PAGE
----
Cunda Island

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This article is about Cunda Island in Turkey, for Cunda in Hinduism.
Cunda Island viewed from the sea.
Houses in Cunda Island, the largest of the Ayvalık Islands.
View from a fish restaurant at the port of Cunda Island.

Cunda Island, also called Alibey Island, (Turkish: Cunda Adası, Alibey Adası; Greek: Μοσχονήσι or Μοσχονήσος), is the largest of the Ayvalık Islands archipelago in Turkey, which was historically called the Εκατόνησα (Hekatonisa) or Μοσχονήσια (Moschonisia) archipelago in Greek. It is a small island in the northwestern Aegean Sea, off the coast of Ayvalık in Balıkesir Province, Turkey, with an area of 23 square kilometres (9 sq mi). It is located 16 kilometres (10 miles) east of Lesbos, Greece.

Cunda Island has a typical Aegean resort town. There are frequent bus and ferry services to Cunda Island from the town center of Ayvalık. Cunda Island is connected to Lale Island, and thence to the mainland, by a bridge and causeway built in the late 1960s. This is the first and currently the oldest surviving bridge in Turkey that connects lands separated by a strait.

For some months in 1922, the island was the see of a Greek Orthodox metropolitan bishop, while the neoclassical mansion of the last metropolitan, Ambrosios, who was executed by the Turkish army, still survives on the seafront of the island's town center.[1] On September 19, 1922 several hundred of the Greek islanders were killed on Cunda during the Greek genocide, only some children were spared and sent to orphanages.[2] The next year, following the Treaty of Lausanne (1923) and the population exchange between Greece and Turkey, the few remaining islanders were forced to leave for Greece and were replaced by Cretan Turks and Turks from Lesbos. The main landmark of Cunda Island remains the Taksiarchis Church (Turkish: Taksiyarhis Kilisesi). The large, former Greek Orthodox cathedral was abandoned and dilapidated, but is currently undergoing restoration.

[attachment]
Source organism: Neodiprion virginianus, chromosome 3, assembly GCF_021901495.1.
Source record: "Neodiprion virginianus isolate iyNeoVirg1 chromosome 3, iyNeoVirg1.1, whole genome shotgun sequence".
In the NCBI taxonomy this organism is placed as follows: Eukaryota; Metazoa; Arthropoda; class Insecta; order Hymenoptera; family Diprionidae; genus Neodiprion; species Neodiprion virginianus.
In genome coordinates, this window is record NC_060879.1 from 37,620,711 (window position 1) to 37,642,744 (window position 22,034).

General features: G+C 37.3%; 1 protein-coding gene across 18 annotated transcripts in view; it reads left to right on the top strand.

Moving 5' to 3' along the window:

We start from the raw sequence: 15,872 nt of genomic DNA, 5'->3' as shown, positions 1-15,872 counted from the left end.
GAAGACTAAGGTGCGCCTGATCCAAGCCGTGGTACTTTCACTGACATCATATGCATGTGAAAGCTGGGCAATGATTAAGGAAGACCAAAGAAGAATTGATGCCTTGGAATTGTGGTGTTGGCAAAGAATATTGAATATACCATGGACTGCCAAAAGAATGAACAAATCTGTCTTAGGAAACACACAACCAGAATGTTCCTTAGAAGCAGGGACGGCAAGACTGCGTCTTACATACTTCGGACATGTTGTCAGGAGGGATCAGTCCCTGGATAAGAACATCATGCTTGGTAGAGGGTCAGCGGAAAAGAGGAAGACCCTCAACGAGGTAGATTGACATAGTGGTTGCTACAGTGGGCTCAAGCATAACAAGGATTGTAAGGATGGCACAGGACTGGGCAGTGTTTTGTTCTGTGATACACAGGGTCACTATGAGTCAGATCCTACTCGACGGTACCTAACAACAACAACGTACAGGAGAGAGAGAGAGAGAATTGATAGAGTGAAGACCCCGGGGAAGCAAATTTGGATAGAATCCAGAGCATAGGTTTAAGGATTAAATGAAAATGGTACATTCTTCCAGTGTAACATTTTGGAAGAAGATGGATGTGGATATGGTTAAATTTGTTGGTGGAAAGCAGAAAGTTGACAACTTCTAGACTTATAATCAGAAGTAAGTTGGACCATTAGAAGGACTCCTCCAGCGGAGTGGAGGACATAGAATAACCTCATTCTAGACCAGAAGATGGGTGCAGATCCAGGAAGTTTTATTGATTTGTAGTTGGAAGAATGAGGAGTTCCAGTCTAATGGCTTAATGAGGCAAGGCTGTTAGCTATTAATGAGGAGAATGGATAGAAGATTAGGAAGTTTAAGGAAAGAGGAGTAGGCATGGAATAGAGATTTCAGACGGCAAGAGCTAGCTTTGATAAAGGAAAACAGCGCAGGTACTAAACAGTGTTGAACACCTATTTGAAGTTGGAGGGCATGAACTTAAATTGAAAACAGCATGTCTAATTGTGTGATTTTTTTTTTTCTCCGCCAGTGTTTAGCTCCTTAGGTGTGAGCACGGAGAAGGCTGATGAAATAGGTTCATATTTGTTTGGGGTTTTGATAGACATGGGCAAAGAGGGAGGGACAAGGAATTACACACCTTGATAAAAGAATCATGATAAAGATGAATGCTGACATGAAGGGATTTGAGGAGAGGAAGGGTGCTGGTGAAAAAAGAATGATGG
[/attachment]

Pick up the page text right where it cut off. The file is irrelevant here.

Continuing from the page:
Poroselene bay in the north of the island is among Cunda's main sights. In antiquity, it was the home of a dolphin which saved a drowning boy, mentioned by Pausanias.

In 2007, after a two-year work, all 551 buildings in Cunda Island were inspected and registered by the Turkish Science Academy and Yıldız Technical University Faculty of Architecture, as part of the "Culture of Turkey inventory project".[3]

USA-based Harvard University and Turkey's Koç University have established a joint project in Cunda Island and run a "Harvard-Koç University Intensive Ottoman & Turkish Summer School" every summer.[4][5]

Gallery[edit]

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References[edit]

  1. ^ Charitopoulos, Evangelos. "Diocese of Moschonisia" (in Greek). Εγκυκλοπαίδεια Μείζονος Ελληνισμού, Μ. Ασία. Retrieved 14 October 2012. 
  2. ^ Clark, Bruce (2006). Twice a stranger : the mass expulsion that forged modern Greece and Turkey. Cambridge (Massachusetts): Harvard University Press. p. 25. ISBN 9780674023680. On the nearby islet which is known in Greek as Moschonisi and in Turkish as Cunda, several hundred civilians of all ages were taken away and killed, only some of the children were spared and sent to orphanages 
  3. ^ NTV MSNBC. "Cunda evlerine nüfus kağıdı" (in Turkish). Retrieved 2009-03-31. 
  4. ^ "Intensive Ottoman Summer School in Turkey". Near Eastern Languages and Civilizations. Harvard Summer School 2008. Retrieved 2008-04-26. 
  5. ^ "Department of History". Koç University. 16 July 2007. Retrieved 2008-04-26. 

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Coordinates: 39°21′38″N 26°38′34″E / 39.36056°N 26.64278°E / 39.36056; 26.64278